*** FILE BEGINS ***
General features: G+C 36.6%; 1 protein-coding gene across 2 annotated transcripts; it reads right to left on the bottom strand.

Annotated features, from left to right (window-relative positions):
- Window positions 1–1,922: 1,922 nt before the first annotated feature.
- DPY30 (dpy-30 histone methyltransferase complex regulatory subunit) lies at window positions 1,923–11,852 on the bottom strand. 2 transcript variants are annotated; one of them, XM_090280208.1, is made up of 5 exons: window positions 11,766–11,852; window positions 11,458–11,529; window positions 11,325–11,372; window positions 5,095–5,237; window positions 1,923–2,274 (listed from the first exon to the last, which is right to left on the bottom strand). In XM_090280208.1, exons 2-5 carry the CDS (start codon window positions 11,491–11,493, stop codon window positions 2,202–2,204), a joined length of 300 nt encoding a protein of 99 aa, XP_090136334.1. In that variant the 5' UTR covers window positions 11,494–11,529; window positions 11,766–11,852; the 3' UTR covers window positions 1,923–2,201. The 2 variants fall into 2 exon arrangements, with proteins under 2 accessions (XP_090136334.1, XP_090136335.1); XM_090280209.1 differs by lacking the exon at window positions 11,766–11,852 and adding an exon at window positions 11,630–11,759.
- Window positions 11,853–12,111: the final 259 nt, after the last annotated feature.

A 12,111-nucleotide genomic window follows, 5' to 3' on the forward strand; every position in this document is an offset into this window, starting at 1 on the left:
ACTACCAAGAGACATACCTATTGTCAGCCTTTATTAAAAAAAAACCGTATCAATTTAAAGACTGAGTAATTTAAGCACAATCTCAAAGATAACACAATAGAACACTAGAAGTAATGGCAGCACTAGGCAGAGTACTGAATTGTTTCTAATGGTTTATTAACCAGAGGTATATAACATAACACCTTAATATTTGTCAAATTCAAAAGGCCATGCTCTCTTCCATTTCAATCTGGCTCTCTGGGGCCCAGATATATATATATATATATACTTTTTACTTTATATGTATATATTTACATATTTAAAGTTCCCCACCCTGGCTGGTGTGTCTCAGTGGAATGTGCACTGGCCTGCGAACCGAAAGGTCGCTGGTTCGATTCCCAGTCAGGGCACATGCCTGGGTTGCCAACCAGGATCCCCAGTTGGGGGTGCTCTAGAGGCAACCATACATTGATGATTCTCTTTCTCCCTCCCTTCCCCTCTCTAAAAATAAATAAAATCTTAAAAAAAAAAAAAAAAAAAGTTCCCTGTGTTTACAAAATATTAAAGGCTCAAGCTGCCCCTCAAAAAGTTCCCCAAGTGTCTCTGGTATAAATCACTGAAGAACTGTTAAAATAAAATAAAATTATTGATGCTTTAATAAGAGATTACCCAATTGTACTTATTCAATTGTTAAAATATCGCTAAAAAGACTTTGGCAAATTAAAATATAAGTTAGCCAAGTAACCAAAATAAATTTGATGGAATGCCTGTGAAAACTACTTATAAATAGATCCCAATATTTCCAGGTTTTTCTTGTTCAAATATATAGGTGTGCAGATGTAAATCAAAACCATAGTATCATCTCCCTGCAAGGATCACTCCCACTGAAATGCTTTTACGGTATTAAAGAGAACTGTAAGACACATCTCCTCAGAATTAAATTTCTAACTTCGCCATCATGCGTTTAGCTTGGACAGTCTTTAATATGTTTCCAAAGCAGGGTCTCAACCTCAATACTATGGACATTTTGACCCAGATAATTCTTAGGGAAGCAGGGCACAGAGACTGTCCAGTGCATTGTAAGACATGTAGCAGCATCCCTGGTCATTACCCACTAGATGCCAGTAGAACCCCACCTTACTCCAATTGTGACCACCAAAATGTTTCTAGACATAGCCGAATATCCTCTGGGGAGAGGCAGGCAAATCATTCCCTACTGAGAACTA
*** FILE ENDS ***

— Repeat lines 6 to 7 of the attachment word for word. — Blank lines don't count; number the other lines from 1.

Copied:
A 12,111-nucleotide genomic window follows, 5' to 3' on the forward strand; every position in this document is an offset into this window, starting at 1 on the left:
ACTACCAAGAGACATACCTATTGTCAGCCTTTATTAAAAAAAAACCGTATCAATTTAAAGACTGAGTAATTTAAGCACAATCTCAAAGATAACACAATAGAACACTAGAAGTAATGGCAGCACTAGGCAGAGTACTGAATTGTTTCTAATGGTTTATTAACCAGAGGTATATAACATAACACCTTAATATTTGTCAAATTCAAAAGGCCATGCTCTCTTCCATTTCAATCTGGCTCTCTGGGGCCCAGATATATATATATATATATACTTTTTACTTTATATGTATATATTTACATATTTAAAGTTCCCCACCCTGGCTGGTGTGTCTCAGTGGAATGTGCACTGGCCTGCGAACCGAAAGGTCGCTGGTTCGATTCCCAGTCAGGGCACATGCCTGGGTTGCCAACCAGGATCCCCAGTTGGGGGTGCTCTAGAGGCAACCATACATTGATGATTCTCTTTCTCCCTCCCTTCCCCTCTCTAAAAATAAATAAAATCTTAAAAAAAAAAAAAAAAAAAGTTCCCTGTGTTTACAAAATATTAAAGGCTCAAGCTGCCCCTCAAAAAGTTCCCCAAGTGTCTCTGGTATAAATCACTGAAGAACTGTTAAAATAAAATAAAATTATTGATGCTTTAATAAGAGATTACCCAATTGTACTTATTCAATTGTTAAAATATCGCTAAAAAGACTTTGGCAAATTAAAATATAAGTTAGCCAAGTAACCAAAATAAATTTGATGGAATGCCTGTGAAAACTACTTATAAATAGATCCCAATATTTCCAGGTTTTTCTTGTTCAAATATATAGGTGTGCAGATGTAAATCAAAACCATAGTATCATCTCCCTGCAAGGATCACTCCCACTGAAATGCTTTTACGGTATTAAAGAGAACTGTAAGACACATCTCCTCAGAATTAAATTTCTAACTTCGCCATCATGCGTTTAGCTTGGACAGTCTTTAATATGTTTCCAAAGCAGGGTCTCAACCTCAATACTATGGACATTTTGACCCAGATAATTCTTAGGGAAGCAGGGCACAGAGACTGTCCAGTGCATTGTAAGACATGTAGCAGCATCCCTGGTCATTACCCACTAGATGCCAGTAGAACCCCACCTTACTCCAATTGTGACCACCAAAATGTTTCTAGACATAGCCGAATATCCTCTGGGGAGAGGCAGGCAAATCATTCCCTACTGAGAACTA